I remember the first time I tried to use a tampon at 14. I couldn’t get one into my vagina.
After many attempts and finally being able to get a tampon ‘up there’ it felt as if my insides were on fire. Tampons 1, my vagina 0.
I had friends who used tampons and none of them had said it was impossible or painful to insert one. The first few times were a bit uncomfortable but no one had described that discomfort as a burning sensation that even caused pain a few hours after the tampon was out.
This was my first experience with vaginismus
A term I had never heard of until earlier this year.
The definition of vaginismus is ‘painful spasmodic contraction of the vagina in response to physical contact or pressure, especially during sexual intercourse.’
In simpler terms – anything that penetrates my vagina (tampons, dildos, penises) cause me an immense amount of pain.
My pelvic floor muscles go into spasm. They tense up and can’t relax.
Being someone who loves to date and wants to be able to have sex with people, vaginismus has caused me a lot of psychological turmoil too.
At 14, not being able to use tampons became the last of my worries
I had lost 2 of my closest family members.
This loss and the grief that came with it triggered intense abandonment and attachment issues.
Being single terrified me.
When I was under 16 and in relationships if ‘penis in vagina’ sex was every mentioned I’d always say ‘I want to wait until I’m 16’. I never dated the nicest guys.
I also completely repressed my bisexuality and tried to convince myself I was straight.
Then I turned 16 and college started
College came with house parties, drunken make-outs, and people having sex.
I love making out with people. I love being affectionate.
However, thinking about the pain a tampon caused me made me feel nauseas at the idea of having anything in my vagina.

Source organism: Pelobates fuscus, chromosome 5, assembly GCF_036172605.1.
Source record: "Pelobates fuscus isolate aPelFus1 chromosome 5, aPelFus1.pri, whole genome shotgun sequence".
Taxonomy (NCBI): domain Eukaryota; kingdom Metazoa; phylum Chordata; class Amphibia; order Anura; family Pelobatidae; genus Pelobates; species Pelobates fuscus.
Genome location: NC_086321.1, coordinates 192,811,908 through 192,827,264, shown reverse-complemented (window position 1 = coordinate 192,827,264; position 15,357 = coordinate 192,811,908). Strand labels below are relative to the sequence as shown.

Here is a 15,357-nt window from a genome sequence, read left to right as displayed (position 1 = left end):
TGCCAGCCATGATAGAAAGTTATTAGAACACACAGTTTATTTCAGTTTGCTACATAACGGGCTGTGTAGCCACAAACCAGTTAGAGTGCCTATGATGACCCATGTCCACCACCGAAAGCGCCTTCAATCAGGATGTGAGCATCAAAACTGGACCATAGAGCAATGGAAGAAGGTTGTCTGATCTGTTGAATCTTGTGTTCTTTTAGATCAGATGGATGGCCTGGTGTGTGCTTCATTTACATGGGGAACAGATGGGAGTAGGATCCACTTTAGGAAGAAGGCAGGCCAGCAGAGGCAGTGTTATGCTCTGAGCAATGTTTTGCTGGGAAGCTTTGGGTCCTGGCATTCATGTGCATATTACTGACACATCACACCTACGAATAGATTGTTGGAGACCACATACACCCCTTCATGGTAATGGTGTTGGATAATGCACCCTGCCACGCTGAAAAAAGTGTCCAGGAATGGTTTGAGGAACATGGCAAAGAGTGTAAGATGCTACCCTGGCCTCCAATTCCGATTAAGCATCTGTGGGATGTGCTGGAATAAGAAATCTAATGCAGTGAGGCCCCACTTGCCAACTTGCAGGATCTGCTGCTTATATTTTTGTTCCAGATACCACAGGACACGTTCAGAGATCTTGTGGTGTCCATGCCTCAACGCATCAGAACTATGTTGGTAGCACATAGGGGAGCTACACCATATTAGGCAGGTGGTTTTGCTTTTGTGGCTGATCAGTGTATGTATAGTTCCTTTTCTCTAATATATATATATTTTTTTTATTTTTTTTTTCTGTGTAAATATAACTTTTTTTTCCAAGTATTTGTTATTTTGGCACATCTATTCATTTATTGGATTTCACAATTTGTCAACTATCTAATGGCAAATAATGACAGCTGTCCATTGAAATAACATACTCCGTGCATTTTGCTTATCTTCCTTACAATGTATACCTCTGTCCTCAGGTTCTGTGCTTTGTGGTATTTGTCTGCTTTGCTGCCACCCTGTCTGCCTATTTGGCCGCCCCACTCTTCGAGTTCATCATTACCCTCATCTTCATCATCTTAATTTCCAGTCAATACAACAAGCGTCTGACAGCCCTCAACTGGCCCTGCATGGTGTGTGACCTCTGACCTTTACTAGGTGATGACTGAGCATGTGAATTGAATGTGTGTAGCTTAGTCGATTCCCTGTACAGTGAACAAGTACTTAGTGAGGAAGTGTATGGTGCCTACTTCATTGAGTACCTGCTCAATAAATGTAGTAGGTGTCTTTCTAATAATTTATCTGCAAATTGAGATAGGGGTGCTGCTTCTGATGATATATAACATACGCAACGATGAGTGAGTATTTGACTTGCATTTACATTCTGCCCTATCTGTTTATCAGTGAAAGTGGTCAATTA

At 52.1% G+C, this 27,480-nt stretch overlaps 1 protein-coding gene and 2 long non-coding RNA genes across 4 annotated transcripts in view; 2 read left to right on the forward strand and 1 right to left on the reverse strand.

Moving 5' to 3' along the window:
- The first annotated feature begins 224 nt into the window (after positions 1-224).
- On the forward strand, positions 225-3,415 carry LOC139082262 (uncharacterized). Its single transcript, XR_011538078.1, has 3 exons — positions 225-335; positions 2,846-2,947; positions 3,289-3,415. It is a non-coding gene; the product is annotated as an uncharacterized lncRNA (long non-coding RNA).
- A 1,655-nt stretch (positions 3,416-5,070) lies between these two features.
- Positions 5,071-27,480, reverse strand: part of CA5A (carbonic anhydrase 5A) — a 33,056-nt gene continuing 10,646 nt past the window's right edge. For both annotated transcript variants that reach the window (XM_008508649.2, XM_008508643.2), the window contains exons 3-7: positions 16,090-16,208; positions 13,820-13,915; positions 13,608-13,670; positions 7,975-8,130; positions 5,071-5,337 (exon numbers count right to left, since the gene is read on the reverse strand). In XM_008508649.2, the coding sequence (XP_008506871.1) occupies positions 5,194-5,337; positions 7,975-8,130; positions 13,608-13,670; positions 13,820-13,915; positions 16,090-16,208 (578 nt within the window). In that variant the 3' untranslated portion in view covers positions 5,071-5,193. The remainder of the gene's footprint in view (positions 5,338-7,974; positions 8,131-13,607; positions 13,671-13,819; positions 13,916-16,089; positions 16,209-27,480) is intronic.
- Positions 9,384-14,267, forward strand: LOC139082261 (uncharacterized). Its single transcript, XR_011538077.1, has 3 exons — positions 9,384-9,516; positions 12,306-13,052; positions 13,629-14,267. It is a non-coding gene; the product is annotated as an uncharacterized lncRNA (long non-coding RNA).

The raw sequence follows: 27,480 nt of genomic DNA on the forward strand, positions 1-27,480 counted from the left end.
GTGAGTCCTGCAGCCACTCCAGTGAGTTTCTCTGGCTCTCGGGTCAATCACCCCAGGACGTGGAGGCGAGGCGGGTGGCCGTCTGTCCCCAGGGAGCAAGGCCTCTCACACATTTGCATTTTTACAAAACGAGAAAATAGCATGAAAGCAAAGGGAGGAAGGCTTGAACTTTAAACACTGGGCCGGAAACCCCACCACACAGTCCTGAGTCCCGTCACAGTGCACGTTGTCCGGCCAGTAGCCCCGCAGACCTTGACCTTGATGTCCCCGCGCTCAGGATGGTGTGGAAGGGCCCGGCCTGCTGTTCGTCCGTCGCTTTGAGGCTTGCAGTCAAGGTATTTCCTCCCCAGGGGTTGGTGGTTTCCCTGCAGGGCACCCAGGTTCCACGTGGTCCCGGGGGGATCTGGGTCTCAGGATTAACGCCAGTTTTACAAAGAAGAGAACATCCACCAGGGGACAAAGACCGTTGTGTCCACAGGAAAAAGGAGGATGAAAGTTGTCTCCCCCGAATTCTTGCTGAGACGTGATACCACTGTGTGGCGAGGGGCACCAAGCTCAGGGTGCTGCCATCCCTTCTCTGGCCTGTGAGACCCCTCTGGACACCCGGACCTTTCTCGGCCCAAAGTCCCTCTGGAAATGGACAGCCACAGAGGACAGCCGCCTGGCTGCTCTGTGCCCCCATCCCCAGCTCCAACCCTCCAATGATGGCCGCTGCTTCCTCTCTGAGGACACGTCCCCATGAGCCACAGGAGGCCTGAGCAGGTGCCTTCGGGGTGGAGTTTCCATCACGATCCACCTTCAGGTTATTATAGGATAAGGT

I managed to avoid having sex with guys for most of college. I felt ashamed though.
My body was letting me and my sexuality down. I hated my vulva and began to feel a strong disconnection to it.
Towards my second college year, I fell in love
This was the most intense relationship I had been in. The guy it was with also made it clear that in his eyes, sex was the most important aspect of a relationship.
I tried to explain to him that penetrative sex hurts. He never listened and would accuse me of not loving him or thinking I was too good for him.
When you have vaginismus you already can feel alone and broken. His attitudes towards sex and refusal to listen and even use lube made me feel even more broken.
Thankfully, that relationship ended, but the disconnection and hatred I felt towards my ‘broken vagina’ didn’t end with it.
It’s taken me a long time to get to where I am now. After multiple breakdowns and constantly feeling at war with my body, at the start of this year, the year I finally felt interested in sex, I googled the symptoms I was experiencing.
Going to the general practitioners to try and get help or treatment for vaginismus can be exhausting too. A lot of general practitioners don’t take women’s health seriously.
The number of general practitioners or doctors who told me ‘it’s probably chlamydia’, despite me showing them my recent test results and them saying ‘just get tested again incase’, was infuriating.
It took me about several general practitioners appointments, the last one including a massive break down to get a referral to a gynecologist.
I also decided to try and sort out vaginismus using my own tips and tricks
There are many really great pelvic floor exercises you can do to help relax your muscles and decrease the chances of them going into spams.
I make sure to communicate with the person I’m having sex with, that I can find it painful or at times can’t have sex.
Being open and communicating about vaginismus with sexual partners makes me feel like I can breathe again.
So far, no one has judged me for it. They ask if I need to stop and don’t get angry if sex isn’t an option. Trying out different sexual positions can also limit how intense the pain is too. Being on top for me is far less painful than missionary is.
Having vaginismus can make you feel so alone and at constant war with your body.
You can have problems with sex but still be sex positive.
You shouldn’t feel broken or alone for having vaginismus and you can love yourself and have a good sex life even if you do have vaginismus.
It can take a long time to get to a point where you no longer feel at war with your body and start to love your vulva and vagina despite the pain they can cause.
There is now a National Vaginismus Awareness Day (on September 15th) and so many amazing people in the sex positive community who are speaking up about vaginismus.
I wish 14 year old me had known that she wasn’t alone, but at 21 I finally have reached a point where I no longer hate having vaginismus.
– Emmie (21 years old, London, UK)